Midnight Express Biennial

Overnight to Istanbul.

Leave Miami in morning, transfer through JFK to this sprawling city’s 12th Biennial, a glass bubble floating in a taffy blob.

Annoyed taxi driver leaves me off in empty lot where phalanx of police stand around concrete blockhouse. Paranoia Alert #1: no one in “real” Istanbul seems to know where this event is being held, much less cares about another gathering of global art junkies. An attendant with black boots tells me to go 500 meters back so I walk a narrow, ominous alleyway that feels like prison gauntlet in Midnight Express, then through maze of chain-link fencing to incongruous sight of a red carpet leading through metal detectors to a plaza and two orange warehouses on water’s edge–Antrepo 3 and Antrepo 5–site of this year’s Biennial. To shrink scale in such a metaphysical landscape, a giant white cruise ship looms up from its berth and blocks view of Bosphorus.

                                                                                            Smryn Gill

The title of the exposition understates it all. “Untitled, 2011.” That’s it. The five-part organization is based self-consciously on the work of Cuban American artist Felix Gonzalez-Torres. 1:“Untitled” (Abstraction,) 2: “Untitled” (Ross,) 3: “Untitled” (Passport,) 4:  “Untitled” (History,) 5: “Untitled” (Death by Gun.) All share the same zero-sum title with bare parenthetical addenda that suggest a kind of Facebook vagueness without being fully committed to a single overarching idea. (I guess you can go blame Gonzalez-Torres if you don’t like the results.) The curators explain that the exhibition is untitled because “‘meaning’ is always shifting in time and space,” which seems dangerously naïve–really?–and as with all contemporary art fairs, there’s a premium on overstating the obvious. But there are also many beautiful works.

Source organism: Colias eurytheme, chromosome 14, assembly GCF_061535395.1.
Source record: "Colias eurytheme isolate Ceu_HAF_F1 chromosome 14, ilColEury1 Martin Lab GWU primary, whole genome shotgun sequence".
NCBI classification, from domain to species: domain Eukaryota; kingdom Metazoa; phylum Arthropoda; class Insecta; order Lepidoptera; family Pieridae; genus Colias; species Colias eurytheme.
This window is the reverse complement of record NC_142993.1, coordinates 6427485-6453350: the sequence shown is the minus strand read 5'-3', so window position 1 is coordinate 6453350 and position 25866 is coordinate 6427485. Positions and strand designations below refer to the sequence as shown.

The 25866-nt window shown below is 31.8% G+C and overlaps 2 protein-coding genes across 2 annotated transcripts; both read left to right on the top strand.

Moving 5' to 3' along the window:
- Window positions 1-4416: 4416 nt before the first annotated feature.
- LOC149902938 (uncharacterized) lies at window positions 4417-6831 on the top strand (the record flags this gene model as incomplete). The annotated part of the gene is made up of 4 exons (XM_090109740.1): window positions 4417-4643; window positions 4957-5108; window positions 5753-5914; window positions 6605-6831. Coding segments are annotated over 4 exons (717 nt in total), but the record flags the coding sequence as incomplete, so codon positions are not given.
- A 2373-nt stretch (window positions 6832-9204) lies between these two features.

Geta Bratescu

A grandmother’s shredded fabrics are repurposed by Romanian artist Geta Bratescu; 35mm slides of unknown families are displayed as artifacts by Vesna Pavlovic; there’s a kind of crude needlepoint by mono-named Leonilson and highly neurotic internal mappings by Simon Evans. Marwa Arsanios is obsessed with a 60s modernist beach pavilion in Beirut shaped like a flying saucer. Carlos Herrera makes vulva shaped self-portraits of his own death from sneakers, baseballs, deflated footballs strapped together with fruit-packing tape, while Bisan Abu-Eisheh gathers detritus from demolished houses in Jerusalem–stained documents, old shoes, shards of masonry, toys, clothing, etc.–and displays them in glass cases, tragically, as if luxury goods.

Carlos Herrera

Marwa Arsanios

“We’re not interested at all in the spectacular,” says Adriano Pedrosa, co-curator while sitting, chatting with me in a back corner of Antrepo 5, a place that has all the ambience of an interrogation cell–”antrepo” simply means warehouse in Turkish–but it’s in keeping with general mood. There are no celebrity moments, no Koons or Wei Wei ego ejaculations. Subtle, almost too restrained, many of the 500-plus works seem fractured and displaced, appropriated or recycled artifacts, “archive art,” multi-cultural mementos, ephemera, pre-digital printed matter displayed as fetishistic tableau, letters, magazines, old vinyl recordings of political figures, cuttings, clippings, tiny pencil and watercolor renderings on pulpy faded paper, as if the 20th century and it’s printed matter were already a lost civilization.

Søren Thilo Funder